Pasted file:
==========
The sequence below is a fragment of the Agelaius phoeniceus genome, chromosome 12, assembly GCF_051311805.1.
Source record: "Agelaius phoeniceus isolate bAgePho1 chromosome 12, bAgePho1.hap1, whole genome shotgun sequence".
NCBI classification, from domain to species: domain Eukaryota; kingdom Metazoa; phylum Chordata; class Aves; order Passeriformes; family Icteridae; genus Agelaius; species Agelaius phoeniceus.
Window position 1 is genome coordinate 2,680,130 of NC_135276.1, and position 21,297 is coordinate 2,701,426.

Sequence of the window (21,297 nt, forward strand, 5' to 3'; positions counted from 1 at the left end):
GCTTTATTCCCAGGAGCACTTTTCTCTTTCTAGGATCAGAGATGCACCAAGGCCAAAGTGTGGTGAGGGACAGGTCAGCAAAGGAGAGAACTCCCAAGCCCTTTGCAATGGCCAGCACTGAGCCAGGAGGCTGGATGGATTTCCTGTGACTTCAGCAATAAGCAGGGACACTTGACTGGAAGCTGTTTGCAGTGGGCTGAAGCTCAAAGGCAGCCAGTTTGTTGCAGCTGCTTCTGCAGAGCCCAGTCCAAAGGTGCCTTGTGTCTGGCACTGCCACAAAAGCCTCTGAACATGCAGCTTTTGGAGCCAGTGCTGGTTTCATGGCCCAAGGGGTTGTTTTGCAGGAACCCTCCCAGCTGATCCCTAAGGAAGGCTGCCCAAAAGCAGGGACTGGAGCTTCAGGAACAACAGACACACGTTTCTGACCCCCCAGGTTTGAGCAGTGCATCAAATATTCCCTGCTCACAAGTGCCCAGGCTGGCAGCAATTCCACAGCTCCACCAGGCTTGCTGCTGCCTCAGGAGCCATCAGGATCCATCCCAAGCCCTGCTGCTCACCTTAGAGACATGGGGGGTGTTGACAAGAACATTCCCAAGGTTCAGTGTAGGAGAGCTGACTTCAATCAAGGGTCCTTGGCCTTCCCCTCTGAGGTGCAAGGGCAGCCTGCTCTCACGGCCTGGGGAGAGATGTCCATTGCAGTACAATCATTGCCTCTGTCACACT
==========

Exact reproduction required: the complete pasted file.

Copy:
The sequence below is a fragment of the Agelaius phoeniceus genome, chromosome 12, assembly GCF_051311805.1.
Source record: "Agelaius phoeniceus isolate bAgePho1 chromosome 12, bAgePho1.hap1, whole genome shotgun sequence".
NCBI classification, from domain to species: domain Eukaryota; kingdom Metazoa; phylum Chordata; class Aves; order Passeriformes; family Icteridae; genus Agelaius; species Agelaius phoeniceus.
Window position 1 is genome coordinate 2,680,130 of NC_135276.1, and position 21,297 is coordinate 2,701,426.

Sequence of the window (21,297 nt, forward strand, 5' to 3'; positions counted from 1 at the left end):
GCTTTATTCCCAGGAGCACTTTTCTCTTTCTAGGATCAGAGATGCACCAAGGCCAAAGTGTGGTGAGGGACAGGTCAGCAAAGGAGAGAACTCCCAAGCCCTTTGCAATGGCCAGCACTGAGCCAGGAGGCTGGATGGATTTCCTGTGACTTCAGCAATAAGCAGGGACACTTGACTGGAAGCTGTTTGCAGTGGGCTGAAGCTCAAAGGCAGCCAGTTTGTTGCAGCTGCTTCTGCAGAGCCCAGTCCAAAGGTGCCTTGTGTCTGGCACTGCCACAAAAGCCTCTGAACATGCAGCTTTTGGAGCCAGTGCTGGTTTCATGGCCCAAGGGGTTGTTTTGCAGGAACCCTCCCAGCTGATCCCTAAGGAAGGCTGCCCAAAAGCAGGGACTGGAGCTTCAGGAACAACAGACACACGTTTCTGACCCCCCAGGTTTGAGCAGTGCATCAAATATTCCCTGCTCACAAGTGCCCAGGCTGGCAGCAATTCCACAGCTCCACCAGGCTTGCTGCTGCCTCAGGAGCCATCAGGATCCATCCCAAGCCCTGCTGCTCACCTTAGAGACATGGGGGGTGTTGACAAGAACATTCCCAAGGTTCAGTGTAGGAGAGCTGACTTCAATCAAGGGTCCTTGGCCTTCCCCTCTGAGGTGCAAGGGCAGCCTGCTCTCACGGCCTGGGGAGAGATGTCCATTGCAGTACAATCATTGCCTCTGTCACACT